dimension.Our ancient liturgy connects
us with the saints who have gone before us, and liturgy places us in continuity
everywhere and throughout time with the universal church and the historic apostolic
faith.The liturgy also has a future
dimension in that it propels us forward into the future that God has for
us.Our worship lifts us heavenward and
becomes for us a dress rehearsal for that time when all the saints will gather
around the Lord’s Banquet Table forever. Father Rob
The late Rev. Terry Fullam, the once Rector of
St. Paul’s Church, Derien, Ct, upon first coming to that parish, expressed his
overarching expectation for that congregation.His expectation was that they will find themselves opening up more and
more to the Holy Spirit, in which case they will find themselves growing and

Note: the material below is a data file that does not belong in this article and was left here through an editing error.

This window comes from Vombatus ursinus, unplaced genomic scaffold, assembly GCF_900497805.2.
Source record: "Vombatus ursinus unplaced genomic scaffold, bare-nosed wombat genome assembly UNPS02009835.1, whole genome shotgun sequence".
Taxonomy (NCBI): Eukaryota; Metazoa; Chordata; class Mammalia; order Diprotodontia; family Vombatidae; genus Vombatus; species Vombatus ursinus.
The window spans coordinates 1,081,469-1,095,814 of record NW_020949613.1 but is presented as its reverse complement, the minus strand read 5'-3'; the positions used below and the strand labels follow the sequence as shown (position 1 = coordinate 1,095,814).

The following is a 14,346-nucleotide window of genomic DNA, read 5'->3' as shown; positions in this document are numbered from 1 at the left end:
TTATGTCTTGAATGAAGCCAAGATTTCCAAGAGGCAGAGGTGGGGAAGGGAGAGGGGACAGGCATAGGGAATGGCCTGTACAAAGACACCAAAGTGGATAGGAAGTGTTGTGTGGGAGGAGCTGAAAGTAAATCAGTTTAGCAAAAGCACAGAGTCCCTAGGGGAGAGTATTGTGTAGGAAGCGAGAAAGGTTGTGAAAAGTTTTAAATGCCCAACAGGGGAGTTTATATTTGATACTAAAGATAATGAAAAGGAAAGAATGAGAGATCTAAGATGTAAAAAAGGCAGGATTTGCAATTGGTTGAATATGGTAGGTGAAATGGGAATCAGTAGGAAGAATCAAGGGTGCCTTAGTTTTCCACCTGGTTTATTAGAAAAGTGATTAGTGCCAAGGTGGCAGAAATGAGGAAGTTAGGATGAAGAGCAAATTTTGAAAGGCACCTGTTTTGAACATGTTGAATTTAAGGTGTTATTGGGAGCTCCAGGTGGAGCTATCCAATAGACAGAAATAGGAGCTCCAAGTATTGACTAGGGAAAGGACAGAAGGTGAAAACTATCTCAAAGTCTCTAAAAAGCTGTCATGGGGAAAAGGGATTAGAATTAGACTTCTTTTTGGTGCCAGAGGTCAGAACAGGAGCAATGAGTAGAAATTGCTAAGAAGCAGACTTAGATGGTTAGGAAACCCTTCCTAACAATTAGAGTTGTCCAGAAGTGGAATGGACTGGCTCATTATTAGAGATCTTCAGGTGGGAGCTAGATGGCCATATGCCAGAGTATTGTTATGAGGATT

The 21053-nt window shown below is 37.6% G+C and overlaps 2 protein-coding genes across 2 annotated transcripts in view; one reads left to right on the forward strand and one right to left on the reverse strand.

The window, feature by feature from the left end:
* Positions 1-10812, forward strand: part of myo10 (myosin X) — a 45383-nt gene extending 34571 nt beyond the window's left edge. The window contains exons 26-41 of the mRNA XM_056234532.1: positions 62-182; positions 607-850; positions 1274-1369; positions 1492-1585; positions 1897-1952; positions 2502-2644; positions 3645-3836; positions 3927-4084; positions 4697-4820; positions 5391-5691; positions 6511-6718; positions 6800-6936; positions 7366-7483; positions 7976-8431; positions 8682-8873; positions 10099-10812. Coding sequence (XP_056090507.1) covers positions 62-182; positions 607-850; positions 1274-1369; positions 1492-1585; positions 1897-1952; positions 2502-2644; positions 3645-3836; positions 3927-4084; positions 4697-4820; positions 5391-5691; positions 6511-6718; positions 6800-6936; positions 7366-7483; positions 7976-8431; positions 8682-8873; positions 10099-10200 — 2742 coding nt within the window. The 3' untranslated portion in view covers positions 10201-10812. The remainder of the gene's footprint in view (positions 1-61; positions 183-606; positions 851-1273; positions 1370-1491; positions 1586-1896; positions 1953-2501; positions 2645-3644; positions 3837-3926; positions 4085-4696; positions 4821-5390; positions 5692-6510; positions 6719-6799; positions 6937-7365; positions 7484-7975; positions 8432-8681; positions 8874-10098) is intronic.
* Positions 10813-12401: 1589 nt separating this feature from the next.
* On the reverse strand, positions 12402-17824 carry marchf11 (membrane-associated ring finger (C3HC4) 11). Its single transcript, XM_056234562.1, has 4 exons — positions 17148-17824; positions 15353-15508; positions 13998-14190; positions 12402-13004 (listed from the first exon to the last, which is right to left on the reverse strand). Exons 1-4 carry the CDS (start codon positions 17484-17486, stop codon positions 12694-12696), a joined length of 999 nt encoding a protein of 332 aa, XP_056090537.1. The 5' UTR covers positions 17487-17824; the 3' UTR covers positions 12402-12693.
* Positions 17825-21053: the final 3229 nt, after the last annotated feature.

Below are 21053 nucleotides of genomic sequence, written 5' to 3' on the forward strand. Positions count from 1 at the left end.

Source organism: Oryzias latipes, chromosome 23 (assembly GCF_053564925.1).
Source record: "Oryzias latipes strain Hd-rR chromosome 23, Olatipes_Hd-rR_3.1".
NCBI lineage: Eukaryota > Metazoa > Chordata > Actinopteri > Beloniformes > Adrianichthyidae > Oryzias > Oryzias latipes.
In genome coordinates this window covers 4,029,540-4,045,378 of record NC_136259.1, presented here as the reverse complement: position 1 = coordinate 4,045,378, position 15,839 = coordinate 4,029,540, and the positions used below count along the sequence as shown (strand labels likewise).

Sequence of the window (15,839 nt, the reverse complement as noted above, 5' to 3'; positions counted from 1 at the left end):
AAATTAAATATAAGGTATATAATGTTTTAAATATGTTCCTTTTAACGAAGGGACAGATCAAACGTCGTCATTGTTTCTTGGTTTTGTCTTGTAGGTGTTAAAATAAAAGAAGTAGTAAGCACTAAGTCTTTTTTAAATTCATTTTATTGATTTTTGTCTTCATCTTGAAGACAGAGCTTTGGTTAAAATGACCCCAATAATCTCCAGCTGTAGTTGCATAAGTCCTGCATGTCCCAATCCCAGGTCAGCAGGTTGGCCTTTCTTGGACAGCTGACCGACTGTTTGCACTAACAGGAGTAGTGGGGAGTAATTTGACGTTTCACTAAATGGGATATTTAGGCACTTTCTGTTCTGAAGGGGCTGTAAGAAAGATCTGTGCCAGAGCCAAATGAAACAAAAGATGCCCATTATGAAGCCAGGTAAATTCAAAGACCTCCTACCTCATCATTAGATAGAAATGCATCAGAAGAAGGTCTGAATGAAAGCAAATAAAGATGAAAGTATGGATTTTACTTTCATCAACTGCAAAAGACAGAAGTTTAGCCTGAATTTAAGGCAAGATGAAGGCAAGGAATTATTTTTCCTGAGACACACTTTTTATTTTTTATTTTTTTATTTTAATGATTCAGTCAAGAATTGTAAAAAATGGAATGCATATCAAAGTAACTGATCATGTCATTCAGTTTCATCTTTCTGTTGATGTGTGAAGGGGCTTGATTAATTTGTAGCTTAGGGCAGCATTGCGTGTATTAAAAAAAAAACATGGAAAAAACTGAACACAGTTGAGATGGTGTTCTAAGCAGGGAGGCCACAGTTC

expanding in their relationship with God.
As the Rector of Anglican Church of the Holy
Trinity, I would like to claim Terry’s expectation as my own for this
parish; that is, that they will be continually growing and expanding their
relationship with God.As their priest,
they have expectations of me, one of which I hope is that I will assist them in
living into this expectation I have of them.
Within the context of a church family, this
expectation of an ever-expanding relationship with God has four growing edges-
growing intimacy with God in worship.
growing knowledge of God through study of the Scripture and the exploration of the
things of the Kingdom.
in service to the Lord and in being Christ to the world around us.
growing obedience to Christ in the Great Commission by introducing others to
Christ and bringing others into the fellowship of God’s family.
It is very appropriate for them to expect